Sandy • Chris Schuler sat on a training bike on those flawless summer mornings when his teammates were chasing the ball around the grass at Rio Tinto Stadium, preparing for another go at three points in a season spent mostly atop or near the top of the Western Conference.
With his left foot in a boot, the 6-foot-4 center back pedaled harder and harder while looking on as Real Salt Lake trained. He waited for that next time he’d be given the green light.
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That was late June, six weeks after his most recent league action May 11, a 3-2 loss at Montreal. His lingering foot injuries took away most of the spring season from him, and it ran into the summer months.
Schuler faced another strenuous mental and physical hurdle this season after missing four months last season due to a stress fracture in the same left foot. Team doctors believed they caught the beginnings of a similar fracture early, thus shutting down him to avoid surgery.
"It’s a lot more fun to play soccer than to watch it," Schuler said.
The constant swelling is in the talonavicular joint, a joint in the foot that helps connect the midfoot and ankle. Schuler took off eight weeks and was brought back slowly.
It turned into a theme: RSL center backs haven’t exactly been lucky this season. Veteran Nat Borchers missed matches early in the season due to an offseason quadricep surgery, then came Schuler’s foot, followed by Kwame Watson-Siriboe tearing his ACL on June 15 in a reserve match. Rookie call-up Carlos Salcedo needed his gall bladder removed July 14.
All the while, Schuler waited for his return. It came Aug. 31 in a reserve match against the Portland Timbers. It ended with a sprained ankle. Another setback.
"It’s definitely not fun," Schuler said, "especially when you think you can help the team, but it’s part of the business in the end. And I know I live a great life and have a great job, and it’s all part of this."
That approach is paying off. He earned a start at Vancouver on Sept. 28, his first since Montreal on May 11, and RSL pitched a 1-0 shutout at BC Place. He started again Oct. 5 in a 1-1 draw against FC Dallas in which 10-man RSL needed to defend down a man for more than 75 minutes.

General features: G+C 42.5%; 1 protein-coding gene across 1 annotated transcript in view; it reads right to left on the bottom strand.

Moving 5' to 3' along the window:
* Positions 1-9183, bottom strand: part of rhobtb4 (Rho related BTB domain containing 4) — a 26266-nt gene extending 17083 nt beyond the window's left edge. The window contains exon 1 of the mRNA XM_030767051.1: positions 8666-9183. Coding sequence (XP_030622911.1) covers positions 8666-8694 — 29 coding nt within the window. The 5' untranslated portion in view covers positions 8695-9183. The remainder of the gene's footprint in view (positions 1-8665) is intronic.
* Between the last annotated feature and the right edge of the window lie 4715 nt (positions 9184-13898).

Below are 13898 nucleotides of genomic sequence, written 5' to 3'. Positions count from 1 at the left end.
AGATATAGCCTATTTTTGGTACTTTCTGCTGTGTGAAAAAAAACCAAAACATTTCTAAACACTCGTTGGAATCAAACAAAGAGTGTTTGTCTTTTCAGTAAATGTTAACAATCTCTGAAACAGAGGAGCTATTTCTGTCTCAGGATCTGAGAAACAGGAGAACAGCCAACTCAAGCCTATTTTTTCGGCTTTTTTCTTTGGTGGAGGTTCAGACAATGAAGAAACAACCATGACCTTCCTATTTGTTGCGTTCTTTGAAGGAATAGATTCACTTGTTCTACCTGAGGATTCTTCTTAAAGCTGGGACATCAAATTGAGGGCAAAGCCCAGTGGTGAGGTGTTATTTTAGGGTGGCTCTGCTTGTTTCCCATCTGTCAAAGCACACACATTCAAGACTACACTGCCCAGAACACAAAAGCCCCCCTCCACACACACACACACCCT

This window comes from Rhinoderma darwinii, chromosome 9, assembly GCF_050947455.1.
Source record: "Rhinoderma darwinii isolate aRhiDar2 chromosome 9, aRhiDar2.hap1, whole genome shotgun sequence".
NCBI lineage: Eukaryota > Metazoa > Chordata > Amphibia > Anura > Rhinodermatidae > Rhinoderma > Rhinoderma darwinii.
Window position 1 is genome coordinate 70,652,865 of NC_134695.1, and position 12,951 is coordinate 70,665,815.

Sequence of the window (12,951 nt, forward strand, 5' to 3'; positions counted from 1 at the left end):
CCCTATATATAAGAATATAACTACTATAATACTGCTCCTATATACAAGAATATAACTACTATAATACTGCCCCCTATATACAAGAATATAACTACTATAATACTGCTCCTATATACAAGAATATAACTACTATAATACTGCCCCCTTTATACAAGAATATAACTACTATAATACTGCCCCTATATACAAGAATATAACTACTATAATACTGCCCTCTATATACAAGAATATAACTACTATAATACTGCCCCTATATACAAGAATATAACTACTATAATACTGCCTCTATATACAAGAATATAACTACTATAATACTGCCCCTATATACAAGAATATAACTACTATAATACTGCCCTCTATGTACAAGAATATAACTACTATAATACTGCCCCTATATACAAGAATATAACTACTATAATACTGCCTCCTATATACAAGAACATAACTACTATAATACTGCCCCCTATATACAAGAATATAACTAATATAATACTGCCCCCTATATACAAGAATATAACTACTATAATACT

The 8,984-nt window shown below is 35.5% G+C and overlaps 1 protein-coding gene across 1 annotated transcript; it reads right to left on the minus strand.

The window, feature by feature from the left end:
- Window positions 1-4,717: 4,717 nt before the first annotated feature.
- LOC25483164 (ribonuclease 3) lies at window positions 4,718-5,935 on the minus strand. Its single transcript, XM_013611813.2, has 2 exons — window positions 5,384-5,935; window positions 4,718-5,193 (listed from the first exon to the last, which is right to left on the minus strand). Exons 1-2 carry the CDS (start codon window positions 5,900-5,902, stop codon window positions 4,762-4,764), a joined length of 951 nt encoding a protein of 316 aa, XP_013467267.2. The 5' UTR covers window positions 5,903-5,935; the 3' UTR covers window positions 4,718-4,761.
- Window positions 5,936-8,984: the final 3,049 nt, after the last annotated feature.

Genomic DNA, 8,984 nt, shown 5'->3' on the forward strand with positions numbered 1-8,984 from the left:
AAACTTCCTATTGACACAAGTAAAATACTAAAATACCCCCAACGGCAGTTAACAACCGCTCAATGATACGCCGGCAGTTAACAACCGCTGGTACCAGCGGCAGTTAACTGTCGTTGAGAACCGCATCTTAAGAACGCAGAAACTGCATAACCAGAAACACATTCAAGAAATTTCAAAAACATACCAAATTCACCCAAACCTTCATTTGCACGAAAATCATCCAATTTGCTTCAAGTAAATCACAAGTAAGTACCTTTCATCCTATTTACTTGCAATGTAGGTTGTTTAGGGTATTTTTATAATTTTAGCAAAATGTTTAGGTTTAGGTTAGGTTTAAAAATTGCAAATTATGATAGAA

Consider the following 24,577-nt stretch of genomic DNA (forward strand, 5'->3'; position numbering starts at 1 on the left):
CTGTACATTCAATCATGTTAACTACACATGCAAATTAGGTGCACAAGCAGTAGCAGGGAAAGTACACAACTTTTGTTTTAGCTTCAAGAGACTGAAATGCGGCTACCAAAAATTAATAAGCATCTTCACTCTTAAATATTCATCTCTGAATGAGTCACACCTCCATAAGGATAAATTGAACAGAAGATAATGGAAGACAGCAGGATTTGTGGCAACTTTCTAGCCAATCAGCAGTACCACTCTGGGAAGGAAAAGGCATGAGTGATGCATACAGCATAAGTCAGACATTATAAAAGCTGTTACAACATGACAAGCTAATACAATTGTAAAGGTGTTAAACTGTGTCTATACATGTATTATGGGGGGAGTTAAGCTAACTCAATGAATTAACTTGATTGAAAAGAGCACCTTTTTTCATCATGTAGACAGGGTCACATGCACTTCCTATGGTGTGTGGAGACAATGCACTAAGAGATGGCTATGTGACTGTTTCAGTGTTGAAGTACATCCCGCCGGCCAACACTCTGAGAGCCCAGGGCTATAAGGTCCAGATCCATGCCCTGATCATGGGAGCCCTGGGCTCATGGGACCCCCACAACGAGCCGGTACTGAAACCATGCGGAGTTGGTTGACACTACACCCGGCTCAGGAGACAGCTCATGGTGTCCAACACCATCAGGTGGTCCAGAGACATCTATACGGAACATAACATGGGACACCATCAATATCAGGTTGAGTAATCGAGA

"The most crucial thing for us is our partnership, and how well we understand each other going into this final stretch," Borchers said. "We haven’t got a whole lot of games together this year, but Chris has got some excellent characteristics as a center back and I’ve got to make adjustments based on that and he’s got to make adjustments based on me."
Schuler quelled several counterattacks and cleared a dangerous shot to preserve points inside the box against Dallas.
"I think Chris is just doing a good job of trying to focus on all the little things that he does well," RSL coach Jason Kreis said. "And I think a healthy Chris Schuler means something."
It means that the imposing 26-year-old defender has a shot at winning back his job on a full-time basis after missing 22 matches. It means with RSL six points away from a Western Conference title and perhaps the Supporters’ Shield, Schuler’s return is pivotal during the most dramatic regular-season finish in franchise history.
"I just try and stay positive," Schuler said, "and control the controllable."
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